By Greg Koch, 605 Running Company Co-Owner/General Manager
I know for a fact I’ve done this millions of times with my wife. Hey, we all got issues we are working on and not talking about things or in some cases talking too much about things, is my thing. Trust me, I am indeed not fine.
The point is that sometimes in life people can tell you one thing, but clearly mean something else. In the running industry this comes into play when I go into brand meetings and discuss our purchasing strategy. Now, on many occasions some of our best brands have looked me right in the eye and said that their selling strategy is not based on volume. This is the equivalent of…
Every single one of our brands operate on volume-based discounting. This common pricing strategy is used in wholesale purchasing.
Typically, we will be offered our best discount for what is known as “future” orders that we schedule sometimes up to 12 months in advance. We will then get a different, less friendly discount for what is known as “fill-in” orders as well as any special orders placed for folks that want a different color or size than what we forecasted. So, depending on when we purchase a shoe, and how many of those shoes we purchase, our overall margin is impacted.
As a small store it can feel like the deck is stacked against us in comparison to larger box stores. These stores have greater purchasing power due to their large size and higher volume of sales.
Even though our products are classified in the run specialty category, meaning you should only be able to find them in a store that specializes in running, our products are found in places like REI, Scheels, Dicks, and other similar box stores disguised as specialty outfitters. That is a controversial statement, but the reality is that while these stores might be a step above JC Penny, Target, Wal-Mart, or Kohls, they are in-fact box stores that cannot compete with the service offered from a true specialty outfitter.
Maybe, it is time to reimagine the wholesale experience. When businesses over-purchase inventory to take advantage of volume-based discounts, it can lead to higher levels of waste and resource consumption, contributing to environmental problems such as greenhouse gas emissions and pollution. When a box store over-purchases inventory and continuously moves it from one store to the next based on sales performance, transportation impacts increase. Direct-to-consumer websites package each individual shoe in an extra box with packaging and spend more money on shipping direct to people’s homes, which is all wasteful.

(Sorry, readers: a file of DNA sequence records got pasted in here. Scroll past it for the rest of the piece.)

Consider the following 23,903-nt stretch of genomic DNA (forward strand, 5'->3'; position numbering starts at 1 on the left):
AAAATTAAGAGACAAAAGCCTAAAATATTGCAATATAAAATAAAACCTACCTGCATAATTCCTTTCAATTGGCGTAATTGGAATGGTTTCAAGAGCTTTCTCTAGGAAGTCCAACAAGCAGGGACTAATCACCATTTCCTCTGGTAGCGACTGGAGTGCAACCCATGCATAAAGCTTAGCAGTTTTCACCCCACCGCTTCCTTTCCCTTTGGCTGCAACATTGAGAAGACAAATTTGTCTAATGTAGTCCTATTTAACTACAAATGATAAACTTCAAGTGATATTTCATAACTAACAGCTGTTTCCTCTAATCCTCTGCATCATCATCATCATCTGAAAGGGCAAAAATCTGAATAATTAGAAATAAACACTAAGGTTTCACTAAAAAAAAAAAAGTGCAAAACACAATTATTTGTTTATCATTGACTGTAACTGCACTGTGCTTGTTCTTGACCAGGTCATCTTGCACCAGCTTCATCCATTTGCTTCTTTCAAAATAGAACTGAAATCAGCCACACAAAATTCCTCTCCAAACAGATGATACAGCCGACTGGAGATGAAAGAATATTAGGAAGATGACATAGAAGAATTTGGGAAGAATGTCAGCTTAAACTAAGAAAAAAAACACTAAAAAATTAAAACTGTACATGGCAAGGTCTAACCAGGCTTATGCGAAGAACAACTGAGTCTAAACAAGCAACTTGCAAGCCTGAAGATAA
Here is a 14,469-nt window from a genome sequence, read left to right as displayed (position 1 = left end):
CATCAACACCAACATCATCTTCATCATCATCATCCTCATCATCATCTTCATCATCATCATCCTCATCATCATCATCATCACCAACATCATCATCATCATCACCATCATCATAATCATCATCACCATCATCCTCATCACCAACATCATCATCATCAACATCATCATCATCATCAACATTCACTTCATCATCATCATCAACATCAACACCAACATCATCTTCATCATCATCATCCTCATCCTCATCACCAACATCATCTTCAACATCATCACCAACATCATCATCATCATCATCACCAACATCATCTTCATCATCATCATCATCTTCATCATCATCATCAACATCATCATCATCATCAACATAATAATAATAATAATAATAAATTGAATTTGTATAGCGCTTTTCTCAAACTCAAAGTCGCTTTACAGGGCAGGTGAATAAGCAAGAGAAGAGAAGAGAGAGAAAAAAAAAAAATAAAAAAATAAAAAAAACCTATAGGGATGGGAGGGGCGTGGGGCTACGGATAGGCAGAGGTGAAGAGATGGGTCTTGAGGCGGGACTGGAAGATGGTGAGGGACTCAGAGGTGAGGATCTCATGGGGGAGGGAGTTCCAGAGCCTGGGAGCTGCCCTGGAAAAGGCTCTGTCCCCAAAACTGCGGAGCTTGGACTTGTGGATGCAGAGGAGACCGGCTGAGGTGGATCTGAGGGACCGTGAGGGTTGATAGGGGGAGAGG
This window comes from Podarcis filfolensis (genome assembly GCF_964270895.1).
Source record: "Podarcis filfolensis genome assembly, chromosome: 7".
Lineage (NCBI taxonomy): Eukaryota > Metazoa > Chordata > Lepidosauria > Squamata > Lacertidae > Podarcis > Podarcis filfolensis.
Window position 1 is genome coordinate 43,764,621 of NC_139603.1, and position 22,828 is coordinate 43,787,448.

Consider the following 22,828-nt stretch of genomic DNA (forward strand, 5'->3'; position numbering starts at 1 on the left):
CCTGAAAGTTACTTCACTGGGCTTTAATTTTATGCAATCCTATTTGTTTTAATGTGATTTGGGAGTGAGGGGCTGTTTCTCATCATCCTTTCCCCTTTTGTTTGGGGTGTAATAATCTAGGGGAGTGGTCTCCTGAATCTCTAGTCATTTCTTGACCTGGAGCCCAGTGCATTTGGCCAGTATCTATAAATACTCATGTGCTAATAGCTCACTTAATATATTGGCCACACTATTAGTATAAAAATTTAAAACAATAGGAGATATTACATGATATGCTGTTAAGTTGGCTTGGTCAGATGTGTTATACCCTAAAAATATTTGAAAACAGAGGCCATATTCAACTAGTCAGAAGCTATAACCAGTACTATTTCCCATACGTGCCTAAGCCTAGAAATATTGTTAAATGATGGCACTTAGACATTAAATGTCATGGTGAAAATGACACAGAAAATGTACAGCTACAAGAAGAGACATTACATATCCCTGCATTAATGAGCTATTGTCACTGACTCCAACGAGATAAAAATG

When it comes to purchasing goods, consumers have a choice between shopping online, at big box stores, or in local businesses. The key advantage of shopping local is the opportunity to support your local community. This doesn’t just create a sense of community pride. This actually supports local economies in a much more significant way than making that purchase anywhere else.
I’ve previously written about the benefits of shopping local so I’ll link that post here to more clearly state this case. I cannot tell you the number of people who have talked to me about all of the great things my business has done for our community, while in the same breath they tell me that they bought shoes online or from a box store. It happens more often than you think, and it hurts every time. This doesn’t deter our work in the community or stop us from providing excellent service. In fact, it makes us better every day. Simply put, the impact of just one shoe purchase has a significantly greater impact on me and the folks working with me than it does at a box store or online.
If brands can recognize this valuable, positive impact and price products accordingly, we’ll all be able to say,
And mean it.
Source: The full version of this blog post can be seen on the 605 Running Co. website.
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